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View Full Version : popped my LF cherry...



pplpilot
6-May-2008, 08:33
just got my first slide back, and Iím quite pleased... looking forward to the learning curve.

Not the greatest of image ill agree but for my very first shot of 5x4 i donít think its too bad, just spending some time getting to know the format. just one question some of you may be able to help with, Iíve had a print done (by hand cibachrome) and its slightly disappointing, its far more contrast than the slide and has lost some of that 'punch' and detail in the shadows has took a hit, how can i over come this or is this the nature of a print from velvia? If Iím going to go print is it worth using a less punchy film, provia or the like perhaps?


Shen hao, schneider super symmar 150 5.6 , Velvia, 1/4 f22, unfiltered


http://www.pbase.com/pplpilot/image/96458928.jpg

Bryan Lemasters
6-May-2008, 10:02
You might give Fuji Astia a try.

Years ago their was a gentleman in Florida who was marketing a developer that allowed you to vary the contrast on Ilfochrome - the guy's name escapes me at the moment. It worked fairly well, as I recall, but I have no idea if he is still in business.


Bryan

Ron Marshall
6-May-2008, 10:36
Very nice! You'll get a much better tonal range from Astia, or you could use a neg film such as Fuji Pro 160 or Porta 160.

QT Luong
6-May-2008, 10:38
That's a nature of a cibachrome that is not done with the upmost care. For color, nowadays digital printing is the way to go.

Bill_1856
6-May-2008, 11:55
Ilfochrome (Cibachrome) first developer is ordinary B&W developer (Dektol works fine). If you need to control excessive contrast just use some Selectol Soft.

Geert
6-May-2008, 13:53
You don't say if you used the beloved 50 ASA or the 100 ASA (100F) version.

My findings are that Velvia 100F is just bad on the brown tones. Provia RDP III gives a more pleasing result for general nature photography (not sunsets or spectacular skies in red or orange tones)
Please don't take this for granted for others might suggest the opposite. It's just my opinion.

I must admit that the brown tones in your image look quite good, but it's probably for the lack of 'shadow brown' dark tones.
For a shot on Velvia, the blue sky is dissapointing. Filtering could add.

The first attached image (landscape) was made on Velvia 100F with a Polarizing filter, with an old uncoated Angulon 120mm. The portrait oriented image was taken on Velvia 100F with a really good Sinaron MC 210mm without filter.

G

jetcode
6-May-2008, 15:36
The first attached image (landscape) was made on Velvia 100F with a Polarizing filter, with an old uncoated Angulon 120mm. The portrait oriented image was taken on Velvia 100F with a really good Sinaron MC 210mm without filter.

G

I'm not sure that is a valid comparison due to the polarizer and different lenses used. I think a more revealing example could be made in a side by side comparison using the same equipment and the same scene with exposures less than 10 minutes apart.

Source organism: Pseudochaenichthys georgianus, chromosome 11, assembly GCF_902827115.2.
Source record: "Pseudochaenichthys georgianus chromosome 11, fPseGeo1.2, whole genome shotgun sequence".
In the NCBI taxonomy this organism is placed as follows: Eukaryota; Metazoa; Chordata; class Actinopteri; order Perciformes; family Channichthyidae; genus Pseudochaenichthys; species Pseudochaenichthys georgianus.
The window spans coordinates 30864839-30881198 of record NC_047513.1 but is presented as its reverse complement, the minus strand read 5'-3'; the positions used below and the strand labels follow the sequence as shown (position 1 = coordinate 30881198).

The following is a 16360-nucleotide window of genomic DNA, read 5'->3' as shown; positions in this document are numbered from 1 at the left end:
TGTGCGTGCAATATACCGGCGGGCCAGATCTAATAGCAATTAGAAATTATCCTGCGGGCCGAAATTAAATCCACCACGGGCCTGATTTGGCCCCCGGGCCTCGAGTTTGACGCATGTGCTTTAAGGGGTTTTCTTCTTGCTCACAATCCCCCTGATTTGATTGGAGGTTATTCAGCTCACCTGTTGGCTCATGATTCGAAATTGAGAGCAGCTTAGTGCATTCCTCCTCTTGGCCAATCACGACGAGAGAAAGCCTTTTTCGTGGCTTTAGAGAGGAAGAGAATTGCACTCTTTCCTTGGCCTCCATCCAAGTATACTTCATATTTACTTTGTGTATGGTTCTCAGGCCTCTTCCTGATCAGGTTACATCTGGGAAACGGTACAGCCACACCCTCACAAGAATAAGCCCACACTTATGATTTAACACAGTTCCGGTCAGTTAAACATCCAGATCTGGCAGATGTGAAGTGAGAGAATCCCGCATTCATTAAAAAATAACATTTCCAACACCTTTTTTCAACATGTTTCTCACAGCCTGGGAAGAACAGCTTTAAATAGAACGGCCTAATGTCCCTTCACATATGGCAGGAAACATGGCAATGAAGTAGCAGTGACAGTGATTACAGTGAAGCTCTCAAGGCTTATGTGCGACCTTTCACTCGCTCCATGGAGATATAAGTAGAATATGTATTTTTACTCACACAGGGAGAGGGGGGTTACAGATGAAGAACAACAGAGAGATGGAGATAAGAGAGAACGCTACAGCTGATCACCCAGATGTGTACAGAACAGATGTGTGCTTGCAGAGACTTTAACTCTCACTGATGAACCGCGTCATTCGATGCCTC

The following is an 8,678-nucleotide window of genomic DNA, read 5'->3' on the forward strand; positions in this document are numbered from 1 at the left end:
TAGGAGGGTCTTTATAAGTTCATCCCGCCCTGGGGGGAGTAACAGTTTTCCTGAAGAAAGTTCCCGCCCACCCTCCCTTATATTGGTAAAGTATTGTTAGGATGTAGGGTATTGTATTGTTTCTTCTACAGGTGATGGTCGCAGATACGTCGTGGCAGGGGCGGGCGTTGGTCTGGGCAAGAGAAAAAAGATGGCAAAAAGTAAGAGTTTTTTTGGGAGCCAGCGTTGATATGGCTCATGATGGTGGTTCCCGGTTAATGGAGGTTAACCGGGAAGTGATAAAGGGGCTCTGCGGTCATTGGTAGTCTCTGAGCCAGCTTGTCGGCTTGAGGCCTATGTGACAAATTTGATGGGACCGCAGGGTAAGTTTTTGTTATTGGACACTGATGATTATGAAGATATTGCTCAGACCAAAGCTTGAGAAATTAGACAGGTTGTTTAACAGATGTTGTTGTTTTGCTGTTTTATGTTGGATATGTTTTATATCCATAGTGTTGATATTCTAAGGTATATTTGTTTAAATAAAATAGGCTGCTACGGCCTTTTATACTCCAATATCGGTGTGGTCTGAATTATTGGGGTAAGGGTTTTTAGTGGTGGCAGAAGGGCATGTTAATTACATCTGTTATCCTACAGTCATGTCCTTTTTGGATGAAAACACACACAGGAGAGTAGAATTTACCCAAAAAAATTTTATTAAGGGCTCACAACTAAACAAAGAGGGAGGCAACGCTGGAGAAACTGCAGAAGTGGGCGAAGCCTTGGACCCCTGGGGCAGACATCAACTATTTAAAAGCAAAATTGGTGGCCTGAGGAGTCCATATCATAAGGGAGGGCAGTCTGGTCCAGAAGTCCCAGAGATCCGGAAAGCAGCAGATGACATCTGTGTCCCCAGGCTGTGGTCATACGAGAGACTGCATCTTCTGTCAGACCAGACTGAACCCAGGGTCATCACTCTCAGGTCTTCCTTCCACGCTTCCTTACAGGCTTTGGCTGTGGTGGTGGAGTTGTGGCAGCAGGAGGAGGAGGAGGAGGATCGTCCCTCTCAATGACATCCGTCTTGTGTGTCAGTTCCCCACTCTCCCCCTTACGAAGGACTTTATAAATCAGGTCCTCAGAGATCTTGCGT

Nick Kanellos
7-May-2008, 12:20
... just one question some of you may be able to help with, I’ve had a print done (by hand cibachrome) and its slightly disappointing, its far more contrast than the slide and has lost some of that 'punch' and detail in the shadows has took a hit, how can i over come this or is this the nature of a print from velvia? If I’m going to go print is it worth using a less punchy film, provia or the like perhaps?


Another approach you can take, one used extensively by Christopher Burkett who prints exclusively on Cibachrome, is to use a mask to reduce the contrast of your transparency. The mask is essentially a piece of B&W negative film exposed in register with the transparency. You'll want it to be relatively thin and low contrast. You can experiment with different contrasts and densities, or even number masks, to get the tonal range you want in your print. After you've processed and dried your mask, place it back in register with the transparency and print as you would normally.

A good film to use to make your masks is Ilford's Ortho, which you can use under a red safelight. I use Ilford's Ortho to make unsharp masks for some of my too-contrasty negs. I process Ortho in a tray under the safelight using paper developer.

Ilford has printed a short guide describing the process in greater detail. A few years ago I called them up and they sent me a copy. Since they still make Cibachrome, I guess they still print the guide.

Hope this helps.

Clay Turtle
28-Jul-2008, 16:59
Johnny come lately but I did happen upon this site which deals with printing color paper with P3 chemistry.http://www.freepatentsonline.com/4792518.html Silver halide color reversal reflection print sensitive material . . alternative processing & printing.

Capocheny
28-Jul-2008, 17:52
Welcome to the club... the journey is challenging but the results make it all worthwhile!

Check out the excellent article on "Masking Strategies" by Lynn Radeka in the current issue of View Camera.

Cheers